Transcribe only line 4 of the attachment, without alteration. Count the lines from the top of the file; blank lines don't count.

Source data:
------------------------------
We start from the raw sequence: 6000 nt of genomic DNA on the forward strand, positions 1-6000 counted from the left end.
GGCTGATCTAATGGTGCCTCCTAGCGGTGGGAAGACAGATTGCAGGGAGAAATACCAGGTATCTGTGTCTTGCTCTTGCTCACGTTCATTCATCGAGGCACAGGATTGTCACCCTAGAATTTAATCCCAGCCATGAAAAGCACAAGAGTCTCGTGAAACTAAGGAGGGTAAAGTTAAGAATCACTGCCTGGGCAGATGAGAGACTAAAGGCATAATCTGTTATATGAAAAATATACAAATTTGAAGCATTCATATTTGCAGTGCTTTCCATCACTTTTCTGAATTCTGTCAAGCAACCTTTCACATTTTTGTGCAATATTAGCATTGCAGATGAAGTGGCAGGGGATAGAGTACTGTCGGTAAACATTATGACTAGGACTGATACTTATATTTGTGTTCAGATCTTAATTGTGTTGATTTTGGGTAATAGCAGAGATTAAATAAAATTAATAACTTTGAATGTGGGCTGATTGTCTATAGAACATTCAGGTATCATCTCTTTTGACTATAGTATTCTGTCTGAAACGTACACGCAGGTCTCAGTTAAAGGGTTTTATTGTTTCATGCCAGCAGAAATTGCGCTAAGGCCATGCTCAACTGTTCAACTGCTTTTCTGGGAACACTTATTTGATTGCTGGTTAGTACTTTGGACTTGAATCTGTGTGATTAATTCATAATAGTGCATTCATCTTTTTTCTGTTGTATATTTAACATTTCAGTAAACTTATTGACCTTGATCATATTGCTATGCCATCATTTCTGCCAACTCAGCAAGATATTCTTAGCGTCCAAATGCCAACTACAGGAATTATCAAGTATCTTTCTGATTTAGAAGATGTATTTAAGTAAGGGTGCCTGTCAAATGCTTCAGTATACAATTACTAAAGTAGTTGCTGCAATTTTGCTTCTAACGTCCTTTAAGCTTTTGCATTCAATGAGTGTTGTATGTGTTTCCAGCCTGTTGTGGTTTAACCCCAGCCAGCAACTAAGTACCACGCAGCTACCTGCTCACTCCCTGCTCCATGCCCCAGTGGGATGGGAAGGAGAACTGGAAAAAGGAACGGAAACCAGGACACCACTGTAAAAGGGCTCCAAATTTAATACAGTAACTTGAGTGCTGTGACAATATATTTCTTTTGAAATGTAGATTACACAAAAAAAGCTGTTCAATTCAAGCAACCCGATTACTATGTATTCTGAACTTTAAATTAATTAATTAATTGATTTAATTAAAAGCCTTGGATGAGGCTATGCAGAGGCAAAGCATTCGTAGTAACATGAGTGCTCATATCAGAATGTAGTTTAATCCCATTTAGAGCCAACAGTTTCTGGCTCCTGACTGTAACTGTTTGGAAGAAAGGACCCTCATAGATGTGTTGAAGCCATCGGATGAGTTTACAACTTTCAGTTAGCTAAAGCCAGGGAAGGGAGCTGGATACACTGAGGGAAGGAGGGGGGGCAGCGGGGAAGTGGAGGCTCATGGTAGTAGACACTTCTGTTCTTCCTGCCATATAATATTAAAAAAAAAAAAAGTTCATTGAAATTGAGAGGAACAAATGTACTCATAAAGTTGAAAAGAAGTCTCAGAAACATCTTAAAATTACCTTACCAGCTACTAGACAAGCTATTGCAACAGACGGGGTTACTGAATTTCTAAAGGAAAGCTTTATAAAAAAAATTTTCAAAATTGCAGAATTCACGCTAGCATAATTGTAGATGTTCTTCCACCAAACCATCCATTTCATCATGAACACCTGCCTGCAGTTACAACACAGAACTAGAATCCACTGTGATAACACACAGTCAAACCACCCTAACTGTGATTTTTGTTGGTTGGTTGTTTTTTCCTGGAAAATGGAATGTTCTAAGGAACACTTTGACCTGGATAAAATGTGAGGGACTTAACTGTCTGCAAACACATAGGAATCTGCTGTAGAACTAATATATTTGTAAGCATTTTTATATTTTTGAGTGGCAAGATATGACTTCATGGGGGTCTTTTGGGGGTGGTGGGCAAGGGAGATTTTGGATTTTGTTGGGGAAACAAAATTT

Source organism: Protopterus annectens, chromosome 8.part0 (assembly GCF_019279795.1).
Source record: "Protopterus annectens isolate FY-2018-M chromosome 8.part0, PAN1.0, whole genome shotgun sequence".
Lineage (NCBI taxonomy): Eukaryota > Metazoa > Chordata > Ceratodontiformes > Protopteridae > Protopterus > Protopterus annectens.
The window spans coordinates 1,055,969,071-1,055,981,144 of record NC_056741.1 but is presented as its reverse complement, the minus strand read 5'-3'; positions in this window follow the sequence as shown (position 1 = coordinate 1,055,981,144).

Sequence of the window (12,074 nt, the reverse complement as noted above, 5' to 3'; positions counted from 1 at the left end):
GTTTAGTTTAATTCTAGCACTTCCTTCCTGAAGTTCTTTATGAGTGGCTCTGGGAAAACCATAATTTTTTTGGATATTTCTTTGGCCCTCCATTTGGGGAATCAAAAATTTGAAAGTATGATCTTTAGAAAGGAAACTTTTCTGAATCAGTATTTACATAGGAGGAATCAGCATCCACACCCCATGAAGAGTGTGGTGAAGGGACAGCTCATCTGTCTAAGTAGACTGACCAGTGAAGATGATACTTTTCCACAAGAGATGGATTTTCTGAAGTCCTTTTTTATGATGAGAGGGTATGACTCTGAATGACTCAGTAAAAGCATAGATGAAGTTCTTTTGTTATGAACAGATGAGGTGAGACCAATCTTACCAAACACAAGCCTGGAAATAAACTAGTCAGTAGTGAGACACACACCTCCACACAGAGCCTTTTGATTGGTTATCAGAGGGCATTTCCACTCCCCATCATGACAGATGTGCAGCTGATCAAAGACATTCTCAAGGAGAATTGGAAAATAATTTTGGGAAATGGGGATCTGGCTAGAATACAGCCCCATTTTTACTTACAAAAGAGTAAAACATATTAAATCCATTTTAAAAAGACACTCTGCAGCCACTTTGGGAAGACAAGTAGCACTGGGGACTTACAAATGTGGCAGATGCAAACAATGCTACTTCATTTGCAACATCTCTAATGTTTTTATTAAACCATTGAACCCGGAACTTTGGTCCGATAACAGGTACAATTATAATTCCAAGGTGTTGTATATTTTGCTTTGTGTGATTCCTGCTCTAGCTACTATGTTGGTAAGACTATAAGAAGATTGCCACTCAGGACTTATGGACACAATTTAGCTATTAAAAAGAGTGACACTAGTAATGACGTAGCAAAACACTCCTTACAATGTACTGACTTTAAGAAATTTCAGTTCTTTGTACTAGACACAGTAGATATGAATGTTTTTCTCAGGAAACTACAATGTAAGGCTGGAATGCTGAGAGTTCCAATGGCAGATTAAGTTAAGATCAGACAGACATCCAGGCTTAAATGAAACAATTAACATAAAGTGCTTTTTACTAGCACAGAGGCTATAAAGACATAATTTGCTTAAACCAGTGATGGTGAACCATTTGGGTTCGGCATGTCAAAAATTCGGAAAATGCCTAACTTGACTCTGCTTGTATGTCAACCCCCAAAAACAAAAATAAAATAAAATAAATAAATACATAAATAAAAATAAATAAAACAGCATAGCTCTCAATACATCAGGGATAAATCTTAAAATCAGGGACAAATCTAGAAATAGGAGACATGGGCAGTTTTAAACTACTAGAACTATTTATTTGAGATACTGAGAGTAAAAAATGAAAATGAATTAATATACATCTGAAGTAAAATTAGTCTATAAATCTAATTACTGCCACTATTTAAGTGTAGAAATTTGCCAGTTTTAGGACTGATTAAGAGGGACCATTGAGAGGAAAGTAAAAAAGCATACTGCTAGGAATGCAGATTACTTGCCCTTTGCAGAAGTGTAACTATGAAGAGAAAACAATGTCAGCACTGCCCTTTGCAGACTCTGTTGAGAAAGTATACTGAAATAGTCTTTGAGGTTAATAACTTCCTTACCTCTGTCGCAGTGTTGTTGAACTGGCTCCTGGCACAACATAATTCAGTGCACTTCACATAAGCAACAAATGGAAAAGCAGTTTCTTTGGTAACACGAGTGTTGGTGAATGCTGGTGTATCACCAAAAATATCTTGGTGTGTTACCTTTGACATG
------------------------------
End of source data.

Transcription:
Source record: "Protopterus annectens isolate FY-2018-M chromosome 8.part0, PAN1.0, whole genome shotgun sequence".